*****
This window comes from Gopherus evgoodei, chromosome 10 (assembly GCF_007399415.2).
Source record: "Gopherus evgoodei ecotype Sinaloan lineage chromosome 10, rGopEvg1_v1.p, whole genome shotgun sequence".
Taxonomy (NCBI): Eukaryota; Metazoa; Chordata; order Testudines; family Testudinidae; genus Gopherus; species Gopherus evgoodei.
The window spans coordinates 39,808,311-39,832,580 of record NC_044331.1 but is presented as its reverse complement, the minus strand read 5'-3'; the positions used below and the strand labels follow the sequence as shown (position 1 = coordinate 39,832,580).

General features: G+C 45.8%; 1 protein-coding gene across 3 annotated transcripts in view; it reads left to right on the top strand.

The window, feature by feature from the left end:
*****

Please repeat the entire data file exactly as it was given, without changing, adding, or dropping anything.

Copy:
This window comes from Gopherus evgoodei, chromosome 10 (assembly GCF_007399415.2).
Source record: "Gopherus evgoodei ecotype Sinaloan lineage chromosome 10, rGopEvg1_v1.p, whole genome shotgun sequence".
Taxonomy (NCBI): Eukaryota; Metazoa; Chordata; order Testudines; family Testudinidae; genus Gopherus; species Gopherus evgoodei.
The window spans coordinates 39,808,311-39,832,580 of record NC_044331.1 but is presented as its reverse complement, the minus strand read 5'-3'; the positions used below and the strand labels follow the sequence as shown (position 1 = coordinate 39,832,580).

General features: G+C 45.8%; 1 protein-coding gene across 3 annotated transcripts in view; it reads left to right on the top strand.

The window, feature by feature from the left end: